At the Asakusa Temple, I watched the Japanese waving incense smoke on their face, ringing the temple bell, tossing a coin in a wooden chest, clapping their hands twice. Then I saw them drawing bamboo sticks from a silver rectangular box. What was that all about?
I looked around for a suitable Japanese passer-by, someone likely to speak english. A young man in a tee-shirt with a backpack slung over one shoulder, possibly a university student seemed probable. I approached him and he told me that the sticks were a sort of sacred lottery for messages from the gods regarding one’s future. After paying ¥100 for the bamboo straw and taking a sheet of paper from the designated drawer indicated by the character on the bamboo stick, I asked him to translate it for me.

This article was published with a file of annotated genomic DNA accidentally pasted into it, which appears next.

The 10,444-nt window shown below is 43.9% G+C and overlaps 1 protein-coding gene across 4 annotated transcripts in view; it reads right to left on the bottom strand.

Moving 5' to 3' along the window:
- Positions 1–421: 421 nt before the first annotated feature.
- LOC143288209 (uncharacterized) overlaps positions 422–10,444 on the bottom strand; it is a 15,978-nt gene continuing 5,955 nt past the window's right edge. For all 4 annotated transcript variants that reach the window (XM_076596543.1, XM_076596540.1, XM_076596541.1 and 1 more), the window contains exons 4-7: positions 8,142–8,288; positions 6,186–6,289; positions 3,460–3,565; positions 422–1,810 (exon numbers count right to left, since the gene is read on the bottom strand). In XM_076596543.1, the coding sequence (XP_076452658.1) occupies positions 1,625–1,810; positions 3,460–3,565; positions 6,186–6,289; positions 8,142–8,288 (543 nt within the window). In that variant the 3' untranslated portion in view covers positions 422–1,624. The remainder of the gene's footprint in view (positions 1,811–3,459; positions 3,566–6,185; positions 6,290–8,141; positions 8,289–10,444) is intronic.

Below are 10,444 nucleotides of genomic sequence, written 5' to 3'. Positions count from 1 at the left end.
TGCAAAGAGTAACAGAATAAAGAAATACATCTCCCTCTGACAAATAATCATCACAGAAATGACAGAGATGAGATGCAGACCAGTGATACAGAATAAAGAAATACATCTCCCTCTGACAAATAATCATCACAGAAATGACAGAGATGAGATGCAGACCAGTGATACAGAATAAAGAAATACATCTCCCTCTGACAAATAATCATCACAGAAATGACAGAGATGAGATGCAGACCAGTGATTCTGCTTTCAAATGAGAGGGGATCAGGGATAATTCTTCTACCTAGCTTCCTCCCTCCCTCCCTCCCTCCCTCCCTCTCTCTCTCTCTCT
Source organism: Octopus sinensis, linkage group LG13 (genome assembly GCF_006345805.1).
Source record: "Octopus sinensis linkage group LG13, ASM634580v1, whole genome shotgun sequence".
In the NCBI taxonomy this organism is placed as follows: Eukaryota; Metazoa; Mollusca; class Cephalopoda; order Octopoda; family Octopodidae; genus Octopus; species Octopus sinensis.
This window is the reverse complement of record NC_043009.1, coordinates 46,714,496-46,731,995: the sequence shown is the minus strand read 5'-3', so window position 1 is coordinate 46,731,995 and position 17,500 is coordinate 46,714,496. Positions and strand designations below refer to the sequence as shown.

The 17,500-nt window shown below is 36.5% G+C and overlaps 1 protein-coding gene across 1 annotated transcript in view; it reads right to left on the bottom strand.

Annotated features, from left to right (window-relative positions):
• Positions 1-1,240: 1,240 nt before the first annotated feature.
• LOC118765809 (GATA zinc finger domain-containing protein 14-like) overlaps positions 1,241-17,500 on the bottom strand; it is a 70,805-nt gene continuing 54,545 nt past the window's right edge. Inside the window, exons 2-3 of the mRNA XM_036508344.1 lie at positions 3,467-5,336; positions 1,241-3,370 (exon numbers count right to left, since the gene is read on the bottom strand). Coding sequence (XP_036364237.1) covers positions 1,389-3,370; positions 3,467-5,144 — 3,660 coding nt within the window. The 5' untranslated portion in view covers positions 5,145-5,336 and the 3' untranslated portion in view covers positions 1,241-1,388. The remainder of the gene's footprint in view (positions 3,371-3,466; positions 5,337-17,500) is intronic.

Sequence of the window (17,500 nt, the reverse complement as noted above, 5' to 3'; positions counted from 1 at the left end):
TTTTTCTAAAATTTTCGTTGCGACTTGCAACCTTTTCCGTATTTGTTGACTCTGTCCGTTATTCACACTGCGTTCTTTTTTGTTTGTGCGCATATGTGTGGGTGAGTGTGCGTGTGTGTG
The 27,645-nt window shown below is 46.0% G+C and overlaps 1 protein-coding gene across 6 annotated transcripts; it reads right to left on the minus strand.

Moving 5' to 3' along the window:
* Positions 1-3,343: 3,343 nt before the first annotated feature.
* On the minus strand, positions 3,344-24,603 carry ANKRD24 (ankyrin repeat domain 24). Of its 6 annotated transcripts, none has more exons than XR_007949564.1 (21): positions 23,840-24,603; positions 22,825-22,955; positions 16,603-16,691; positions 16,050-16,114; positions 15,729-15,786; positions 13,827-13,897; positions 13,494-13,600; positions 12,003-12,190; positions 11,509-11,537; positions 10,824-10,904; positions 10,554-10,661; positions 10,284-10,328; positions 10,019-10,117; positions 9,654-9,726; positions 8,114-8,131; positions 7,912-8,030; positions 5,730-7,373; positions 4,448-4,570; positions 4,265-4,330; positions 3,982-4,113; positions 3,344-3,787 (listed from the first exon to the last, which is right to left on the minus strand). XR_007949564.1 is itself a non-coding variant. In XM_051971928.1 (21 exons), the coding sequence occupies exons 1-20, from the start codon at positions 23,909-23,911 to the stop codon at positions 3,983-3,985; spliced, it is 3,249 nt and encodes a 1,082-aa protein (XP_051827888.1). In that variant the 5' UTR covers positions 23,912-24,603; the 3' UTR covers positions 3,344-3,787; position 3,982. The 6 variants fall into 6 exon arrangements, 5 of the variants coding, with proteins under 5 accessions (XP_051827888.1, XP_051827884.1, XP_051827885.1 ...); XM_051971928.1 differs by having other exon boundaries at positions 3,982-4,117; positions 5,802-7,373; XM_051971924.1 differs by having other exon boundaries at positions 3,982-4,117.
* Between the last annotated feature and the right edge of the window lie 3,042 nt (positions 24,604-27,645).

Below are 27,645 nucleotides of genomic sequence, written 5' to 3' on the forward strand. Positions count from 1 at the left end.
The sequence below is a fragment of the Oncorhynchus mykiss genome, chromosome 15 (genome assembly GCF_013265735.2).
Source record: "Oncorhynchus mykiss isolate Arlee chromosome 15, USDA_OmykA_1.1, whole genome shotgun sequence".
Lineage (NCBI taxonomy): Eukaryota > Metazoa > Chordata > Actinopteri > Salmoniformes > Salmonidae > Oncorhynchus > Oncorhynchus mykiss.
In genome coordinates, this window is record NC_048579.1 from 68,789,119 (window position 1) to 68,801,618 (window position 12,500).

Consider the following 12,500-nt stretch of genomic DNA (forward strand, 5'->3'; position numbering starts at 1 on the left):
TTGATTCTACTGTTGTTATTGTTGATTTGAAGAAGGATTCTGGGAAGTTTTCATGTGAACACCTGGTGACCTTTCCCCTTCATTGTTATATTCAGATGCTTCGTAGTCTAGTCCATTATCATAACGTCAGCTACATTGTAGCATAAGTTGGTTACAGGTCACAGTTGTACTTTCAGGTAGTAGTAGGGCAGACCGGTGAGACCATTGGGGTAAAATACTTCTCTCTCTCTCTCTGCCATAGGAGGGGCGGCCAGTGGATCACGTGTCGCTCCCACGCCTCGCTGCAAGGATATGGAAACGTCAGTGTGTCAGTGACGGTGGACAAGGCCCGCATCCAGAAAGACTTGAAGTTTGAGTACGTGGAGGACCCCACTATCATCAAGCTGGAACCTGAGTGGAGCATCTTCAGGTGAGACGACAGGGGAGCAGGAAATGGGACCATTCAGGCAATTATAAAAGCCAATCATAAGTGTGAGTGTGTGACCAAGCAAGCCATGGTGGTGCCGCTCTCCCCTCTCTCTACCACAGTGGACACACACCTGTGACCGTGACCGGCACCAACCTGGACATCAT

He read the sheet of paper and told me that my dreams will come true; that I will have children; that if I study, I will pass the entrance exams; and that I will have a boyfriend, if I’m not too demanding. I frowned, which did not go unnoticed by my translator. Four of the predictions had already happened. What about the fifth? Will my dreams really come true?
He then said in halting but good english that if I considered my lot in life a misfortune, I should tie the paper to a tree branch, so that bad luck wouldn’t follow me home.
No, I replied, there was nothing in it that was unfortunate; only that I could dream of winning the jumbo lottery. Do you think that will come true? I asked.
A big smile came across his face and he started to chortle as he walked away. I watched his receding back and wondered if most Japanese believe in these messages from their gods.